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Brewery sues U.S. government over sud-sidelining shutdown

A brewery is suing the U.S. government over its shutdown citing a violation of the First Amendment. Getty Images File

WASHINGTON D.C. – Stuck with a lot of craft beer they can’t legally sell, Washington’s Atlas Brew Works has decided to brew up a court fight with the U.S. government.

In a lawsuit filed this week, the brewery alleges its First Amendment right to free speech is being denied because of the current government shutdown.

“The labels we create for our products are speech, they are how we communicate with our consumers,” explained Atlas CEO Justin Cox in an email to Global News.

The problem for Atlas, and thousands of other craft breweries, is that those labels have to be approved by a government agency before new beers can be packaged and sold.

WATCH: Stories from U.S. workers impacted by the partial government shutdown

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Stories from U.S. workers impacted by the partial government shutdown – Jan 12, 2019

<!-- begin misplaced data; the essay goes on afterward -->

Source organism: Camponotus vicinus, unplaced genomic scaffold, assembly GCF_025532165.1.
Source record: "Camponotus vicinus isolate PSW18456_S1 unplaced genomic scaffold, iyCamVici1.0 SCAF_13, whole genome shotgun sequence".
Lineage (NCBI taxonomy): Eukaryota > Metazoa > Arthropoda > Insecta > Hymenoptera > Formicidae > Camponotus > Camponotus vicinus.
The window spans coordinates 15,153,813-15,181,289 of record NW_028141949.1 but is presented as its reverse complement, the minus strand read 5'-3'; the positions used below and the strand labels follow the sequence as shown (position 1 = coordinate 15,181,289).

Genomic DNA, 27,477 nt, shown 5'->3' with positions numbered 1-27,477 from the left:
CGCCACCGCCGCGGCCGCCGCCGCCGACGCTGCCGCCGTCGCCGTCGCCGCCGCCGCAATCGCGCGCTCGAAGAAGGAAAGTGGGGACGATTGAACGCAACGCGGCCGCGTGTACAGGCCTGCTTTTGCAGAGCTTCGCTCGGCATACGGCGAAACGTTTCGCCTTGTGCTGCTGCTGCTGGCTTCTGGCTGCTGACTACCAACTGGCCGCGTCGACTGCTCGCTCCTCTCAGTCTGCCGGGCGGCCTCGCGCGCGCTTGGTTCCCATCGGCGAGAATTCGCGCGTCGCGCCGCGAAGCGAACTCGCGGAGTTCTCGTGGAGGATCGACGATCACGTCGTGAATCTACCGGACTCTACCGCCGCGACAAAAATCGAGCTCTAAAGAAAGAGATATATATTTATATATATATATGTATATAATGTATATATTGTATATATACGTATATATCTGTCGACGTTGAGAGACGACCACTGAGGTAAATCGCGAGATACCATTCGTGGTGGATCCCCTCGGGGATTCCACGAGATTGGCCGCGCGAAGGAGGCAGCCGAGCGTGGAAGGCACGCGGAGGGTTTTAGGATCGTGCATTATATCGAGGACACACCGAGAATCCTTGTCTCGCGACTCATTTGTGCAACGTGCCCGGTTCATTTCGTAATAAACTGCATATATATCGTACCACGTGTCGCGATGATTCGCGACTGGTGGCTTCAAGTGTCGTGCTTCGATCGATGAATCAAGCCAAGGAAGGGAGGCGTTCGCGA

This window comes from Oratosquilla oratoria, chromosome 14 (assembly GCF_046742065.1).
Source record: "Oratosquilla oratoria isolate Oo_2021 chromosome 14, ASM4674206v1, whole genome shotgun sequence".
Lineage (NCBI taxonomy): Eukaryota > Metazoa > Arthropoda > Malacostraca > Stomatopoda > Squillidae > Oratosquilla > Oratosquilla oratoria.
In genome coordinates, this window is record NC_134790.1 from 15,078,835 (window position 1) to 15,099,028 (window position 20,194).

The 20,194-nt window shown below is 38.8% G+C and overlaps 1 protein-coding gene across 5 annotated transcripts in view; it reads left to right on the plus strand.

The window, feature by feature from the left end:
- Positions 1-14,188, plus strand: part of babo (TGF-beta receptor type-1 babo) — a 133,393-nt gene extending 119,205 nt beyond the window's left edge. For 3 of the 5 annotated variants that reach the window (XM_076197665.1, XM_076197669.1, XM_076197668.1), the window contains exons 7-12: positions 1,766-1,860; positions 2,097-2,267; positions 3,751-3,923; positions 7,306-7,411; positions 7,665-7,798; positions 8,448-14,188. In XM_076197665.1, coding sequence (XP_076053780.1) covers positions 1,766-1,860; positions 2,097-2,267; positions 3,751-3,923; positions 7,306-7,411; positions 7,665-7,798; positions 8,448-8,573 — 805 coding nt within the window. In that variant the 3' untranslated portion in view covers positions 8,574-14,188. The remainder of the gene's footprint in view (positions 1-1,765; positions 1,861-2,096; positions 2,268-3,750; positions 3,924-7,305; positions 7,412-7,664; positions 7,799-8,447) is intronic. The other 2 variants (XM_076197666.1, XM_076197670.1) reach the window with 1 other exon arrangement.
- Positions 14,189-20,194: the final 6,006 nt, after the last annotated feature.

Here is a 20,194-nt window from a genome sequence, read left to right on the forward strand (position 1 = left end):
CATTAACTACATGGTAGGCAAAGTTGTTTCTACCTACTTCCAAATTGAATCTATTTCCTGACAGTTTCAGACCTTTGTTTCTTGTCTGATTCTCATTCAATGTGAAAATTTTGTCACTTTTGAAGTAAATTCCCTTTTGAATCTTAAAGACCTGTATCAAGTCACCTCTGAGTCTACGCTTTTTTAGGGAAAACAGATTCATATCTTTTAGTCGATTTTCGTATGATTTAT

But the Alcohol and Tobacco Tax and Trade Bureau, or TTB, is currently closed by the shutdown, and is not processing new applications.

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“The government is requiring us to obtain an unobtainable license before we speak,” said Cox. “That is a violation of our First Amendment rights.”

In this case, the beer in question is an apricot IPA called The Precious One. Atlas currently has around 4,500 litres of it sitting in a fermentation tank.

The Precious One was supposed to hit bars and store shelves in early February, but without label approval, it can’t leave the tank. Even worse, the product only has a 120-day lifespan before it goes bad.

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“We are not trying to reopen the government with this suit, just want permission from the court to sell our beer,” said Cox.

Atlas is asking the courts to issue a temporary restraining order that would prevent the Department of Justice from prosecuting Atlas for using an unapproved label on its kegs.

Even when the shutdown ends, Atlas worries its product will be kept off the market for months, because of a huge backlog of approval requests with the TTB that could take six to eight weeks to clear.

Before launching his lawsuit, Cox told Global News that if he can’t get his latest beer to market, he may have no choice but to send those carefully crafted suds down the drain.

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“We might run into a situation where we have either a couple of weeks left of that beer being good to go to market, or maybe not at all,” he said.

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